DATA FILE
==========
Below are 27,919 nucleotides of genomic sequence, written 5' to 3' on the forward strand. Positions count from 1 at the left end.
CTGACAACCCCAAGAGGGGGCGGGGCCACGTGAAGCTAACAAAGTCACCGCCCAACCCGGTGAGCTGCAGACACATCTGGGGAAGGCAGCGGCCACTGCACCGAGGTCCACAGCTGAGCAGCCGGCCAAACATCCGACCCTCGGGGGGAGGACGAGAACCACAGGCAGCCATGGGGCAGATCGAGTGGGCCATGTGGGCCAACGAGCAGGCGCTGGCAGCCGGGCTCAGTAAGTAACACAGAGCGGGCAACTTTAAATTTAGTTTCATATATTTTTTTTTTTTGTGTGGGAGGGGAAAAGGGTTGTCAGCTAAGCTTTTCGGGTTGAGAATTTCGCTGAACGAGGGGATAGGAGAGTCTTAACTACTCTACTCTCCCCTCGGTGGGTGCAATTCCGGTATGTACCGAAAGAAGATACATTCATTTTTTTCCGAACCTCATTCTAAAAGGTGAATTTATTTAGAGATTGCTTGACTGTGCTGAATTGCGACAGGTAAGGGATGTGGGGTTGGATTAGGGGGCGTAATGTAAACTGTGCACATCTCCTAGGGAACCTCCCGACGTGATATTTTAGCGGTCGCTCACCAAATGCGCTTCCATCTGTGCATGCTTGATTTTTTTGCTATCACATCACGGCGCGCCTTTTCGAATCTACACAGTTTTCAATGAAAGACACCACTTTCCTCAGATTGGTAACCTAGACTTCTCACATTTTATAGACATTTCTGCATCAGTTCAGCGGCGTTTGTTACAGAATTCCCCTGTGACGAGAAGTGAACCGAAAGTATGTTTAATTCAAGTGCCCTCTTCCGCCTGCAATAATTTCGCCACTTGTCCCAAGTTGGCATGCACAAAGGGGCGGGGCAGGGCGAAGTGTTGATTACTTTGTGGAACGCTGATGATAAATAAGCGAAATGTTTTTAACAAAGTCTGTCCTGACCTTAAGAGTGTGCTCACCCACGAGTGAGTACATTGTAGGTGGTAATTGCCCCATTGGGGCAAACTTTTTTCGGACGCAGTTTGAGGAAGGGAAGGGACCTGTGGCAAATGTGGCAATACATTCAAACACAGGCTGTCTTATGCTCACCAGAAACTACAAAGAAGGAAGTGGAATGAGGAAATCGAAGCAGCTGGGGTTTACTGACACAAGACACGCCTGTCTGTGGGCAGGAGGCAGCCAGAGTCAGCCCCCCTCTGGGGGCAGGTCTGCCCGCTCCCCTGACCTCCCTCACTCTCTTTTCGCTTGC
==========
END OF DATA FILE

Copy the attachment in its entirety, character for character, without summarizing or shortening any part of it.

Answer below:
Below are 27,919 nucleotides of genomic sequence, written 5' to 3' on the forward strand. Positions count from 1 at the left end.
CTGACAACCCCAAGAGGGGGCGGGGCCACGTGAAGCTAACAAAGTCACCGCCCAACCCGGTGAGCTGCAGACACATCTGGGGAAGGCAGCGGCCACTGCACCGAGGTCCACAGCTGAGCAGCCGGCCAAACATCCGACCCTCGGGGGGAGGACGAGAACCACAGGCAGCCATGGGGCAGATCGAGTGGGCCATGTGGGCCAACGAGCAGGCGCTGGCAGCCGGGCTCAGTAAGTAACACAGAGCGGGCAACTTTAAATTTAGTTTCATATATTTTTTTTTTTTGTGTGGGAGGGGAAAAGGGTTGTCAGCTAAGCTTTTCGGGTTGAGAATTTCGCTGAACGAGGGGATAGGAGAGTCTTAACTACTCTACTCTCCCCTCGGTGGGTGCAATTCCGGTATGTACCGAAAGAAGATACATTCATTTTTTTCCGAACCTCATTCTAAAAGGTGAATTTATTTAGAGATTGCTTGACTGTGCTGAATTGCGACAGGTAAGGGATGTGGGGTTGGATTAGGGGGCGTAATGTAAACTGTGCACATCTCCTAGGGAACCTCCCGACGTGATATTTTAGCGGTCGCTCACCAAATGCGCTTCCATCTGTGCATGCTTGATTTTTTTGCTATCACATCACGGCGCGCCTTTTCGAATCTACACAGTTTTCAATGAAAGACACCACTTTCCTCAGATTGGTAACCTAGACTTCTCACATTTTATAGACATTTCTGCATCAGTTCAGCGGCGTTTGTTACAGAATTCCCCTGTGACGAGAAGTGAACCGAAAGTATGTTTAATTCAAGTGCCCTCTTCCGCCTGCAATAATTTCGCCACTTGTCCCAAGTTGGCATGCACAAAGGGGCGGGGCAGGGCGAAGTGTTGATTACTTTGTGGAACGCTGATGATAAATAAGCGAAATGTTTTTAACAAAGTCTGTCCTGACCTTAAGAGTGTGCTCACCCACGAGTGAGTACATTGTAGGTGGTAATTGCCCCATTGGGGCAAACTTTTTTCGGACGCAGTTTGAGGAAGGGAAGGGACCTGTGGCAAATGTGGCAATACATTCAAACACAGGCTGTCTTATGCTCACCAGAAACTACAAAGAAGGAAGTGGAATGAGGAAATCGAAGCAGCTGGGGTTTACTGACACAAGACACGCCTGTCTGTGGGCAGGAGGCAGCCAGAGTCAGCCCCCCTCTGGGGGCAGGTCTGCCCGCTCCCCTGACCTCCCTCACTCTCTTTTCGCTTGC